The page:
The CFTC regulates trading and is supposed to monitor the clearinghouses as they take on more business. House Republicans curtailed the agency’s budget, limiting it to $205 million for fiscal 2012 -- about $100 million less than the White House requested. Obama requested $308 million for 2013.
The CFTC doesn’t have the resources or technology to keep track of the swaps market, which is eight times larger than the futures market, Gensler said in the interview.
“It’s like having eight times as many NFL games without any more referees,” he said. The goal is to increase technology spending by 70 percent and staffing by 40 percent, Gensler said.
The CFTC rules also stopped short of requiring what some customers said they’d like to see: a blueprint for action if losses blow through all the backstops.
“None of the major clearinghouses are providing sufficient detail on their default-management plans,” said Darrell Duffie, a finance professor at Stanford University who has studied derivatives markets. “They don’t want to talk about that.”
Dale Michaels, CME Group’s managing director of credit and market risk management, is anticipating the Fed will act and said his firm is already developing a default plan. Brookly McLaughlin, a spokeswoman for Intercontinental declined to comment. Nicholas Lincoln, LCH’s group head of market risk, said the company is “working closely with market participants” to provide information on risk management.
In non-public meetings this year at the New York Fed, Citigroup and JPMorgan pushed CME Group, Intercontinental and LCH to reveal more about their finances and risk-management policies, people with knowledge of the matter said. Lenders also want to know more about whether collateral is being calculated correctly, according to an executive at a large dealer. They asked not to be named in order to speak candidly.
Banks want to make sure they “don’t find out at the moment of maximum fail potential” that clearinghouses haven’t kept enough capital, said Paul Galant, a Citigroup executive who leads the New York Fed’s Payments Risk Committee.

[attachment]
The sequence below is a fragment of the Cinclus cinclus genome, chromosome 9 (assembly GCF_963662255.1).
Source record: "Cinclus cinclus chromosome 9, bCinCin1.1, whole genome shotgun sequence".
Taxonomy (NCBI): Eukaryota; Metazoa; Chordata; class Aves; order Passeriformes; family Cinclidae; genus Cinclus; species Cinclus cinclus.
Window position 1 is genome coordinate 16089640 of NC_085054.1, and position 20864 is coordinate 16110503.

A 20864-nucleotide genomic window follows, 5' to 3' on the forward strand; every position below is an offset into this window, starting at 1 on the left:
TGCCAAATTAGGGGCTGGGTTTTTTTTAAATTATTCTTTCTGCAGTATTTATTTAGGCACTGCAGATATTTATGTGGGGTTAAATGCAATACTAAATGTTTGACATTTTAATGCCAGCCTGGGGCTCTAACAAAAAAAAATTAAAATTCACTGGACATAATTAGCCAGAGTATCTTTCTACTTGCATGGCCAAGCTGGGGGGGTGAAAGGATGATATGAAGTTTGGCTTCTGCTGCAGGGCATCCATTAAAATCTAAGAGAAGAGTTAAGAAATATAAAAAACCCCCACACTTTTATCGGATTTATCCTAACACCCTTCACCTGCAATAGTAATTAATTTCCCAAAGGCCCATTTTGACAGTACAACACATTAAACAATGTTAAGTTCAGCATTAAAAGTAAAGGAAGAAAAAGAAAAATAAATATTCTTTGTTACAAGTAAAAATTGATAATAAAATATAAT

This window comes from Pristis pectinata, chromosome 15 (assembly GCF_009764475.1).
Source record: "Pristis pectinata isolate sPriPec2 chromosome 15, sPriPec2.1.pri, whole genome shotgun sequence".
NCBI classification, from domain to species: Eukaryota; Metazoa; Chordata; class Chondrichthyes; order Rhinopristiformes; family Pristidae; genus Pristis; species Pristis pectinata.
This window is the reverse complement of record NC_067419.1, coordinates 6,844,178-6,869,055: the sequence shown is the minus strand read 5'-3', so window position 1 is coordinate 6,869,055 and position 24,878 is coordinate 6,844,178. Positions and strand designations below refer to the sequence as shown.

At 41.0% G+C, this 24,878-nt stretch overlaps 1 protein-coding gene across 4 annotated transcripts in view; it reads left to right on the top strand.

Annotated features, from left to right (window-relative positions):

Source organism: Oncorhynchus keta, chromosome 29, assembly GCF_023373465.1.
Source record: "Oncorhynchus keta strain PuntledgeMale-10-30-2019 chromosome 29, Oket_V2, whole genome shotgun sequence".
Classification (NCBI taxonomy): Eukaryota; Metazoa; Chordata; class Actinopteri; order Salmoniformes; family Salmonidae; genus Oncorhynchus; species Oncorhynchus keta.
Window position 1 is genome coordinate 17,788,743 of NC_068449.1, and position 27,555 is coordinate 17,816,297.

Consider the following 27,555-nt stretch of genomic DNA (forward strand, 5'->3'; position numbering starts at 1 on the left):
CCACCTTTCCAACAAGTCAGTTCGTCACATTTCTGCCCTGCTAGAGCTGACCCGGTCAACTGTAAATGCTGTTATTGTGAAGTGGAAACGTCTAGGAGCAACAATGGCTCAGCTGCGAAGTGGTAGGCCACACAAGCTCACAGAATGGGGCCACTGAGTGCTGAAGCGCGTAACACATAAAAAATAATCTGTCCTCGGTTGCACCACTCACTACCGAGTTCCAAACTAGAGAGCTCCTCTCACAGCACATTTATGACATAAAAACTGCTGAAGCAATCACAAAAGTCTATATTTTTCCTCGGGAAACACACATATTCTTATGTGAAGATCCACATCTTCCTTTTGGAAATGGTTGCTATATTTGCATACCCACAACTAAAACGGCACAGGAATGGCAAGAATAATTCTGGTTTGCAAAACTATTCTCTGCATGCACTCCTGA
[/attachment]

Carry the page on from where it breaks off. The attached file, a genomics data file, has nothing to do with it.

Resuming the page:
Failures aren’t unprecedented. Caisse de Liquidation of Paris became insolvent in 1974 after a speculative bubble in the sugar market and didn’t reopen for two years, according to a Bank of England report. In 1983, defaults on palm oil contracts led to a trading halt on the Kuala Lumpur Commodity Clearing House, the Bank of England said.
The “Black Monday” stock-market crash of Oct. 19, 1987 triggered a $2 billion rescue by banks, brokerages and the Hong Kong government to save the Hong Kong Futures Guarantee Corp., according to a May 1988 report for the city’s governor.
Federal Reserve Chairman Ben S. Bernanke, 59, did his own research into the performance of clearinghouses on Black Monday. As an economics professor in 1990 at Princeton University, Bernanke recounted in a paper how the Chicago futures markets issued more than $4 billion in margin calls on Monday and Tuesday of that week.
The Fed bailed out the market by plying banks with funds and encouraging loans to securities firms so they could meet the margin calls. The Fed acted as an “insurer of last resort” to futures markets when it seemed the crash might “exhaust the insurance capability of the clearinghouse,” Bernanke wrote. “Much more serious problems could have emerged than actually did, so luck was with us.”
Disaster-prevention plans at LCH, which handles about half of all contracts linked to interest rates, include “fire drills” twice a year that test whether current and prospective members could handle a default even larger than Lehman’s, Maguire said.
LCH dates from 1888 when the London Clearing House was formed to handle commodities trades. While individual members defaulted in the past, the guaranty fund never had to be tapped, according to Maguire. The purpose of clearing isn’t to prevent defaults, he said, it’s to make them as inconsequential as possible to other members.
“Every day, we’re planning that somebody’s going to default,” Maguire said. “A large part of why this works is because we tested and tested and tested it.”
Kim Taylor, president of CME Clearing, said the firm watches the markets closely and can improvise when needed to curb risks. On Black Monday in 1987, for example, the exchange issued three intra-day margin calls, the first time a clearinghouse had done that according to Taylor, as the Dow Jones Industrial Average began its 23 percent dive.
“It was a brand-new process we instituted on the fly” and a reflection of how clearinghouses can react in real time to calamities, she said.
CME Group’s clearing unit employs about 250 people, including about 30 who track risk. Duties include checking credit reports and customer statements while monitoring newswires for troubling reports or market movements, according to Sprague.
Timberlake’s job is to head off any drama by making losers put up cash every night if their holdings lost value, working a shift from 5 p.m. to about 3 or 4 the next morning.
“The model isn’t Bobby made a diving save; the model is Bobby checked some very boring numbers,” said Timberlake, a former trader at Gambit Trading LLC outside Chicago who studied industrial engineering and economics. “It’s a lot of preventative medicine.”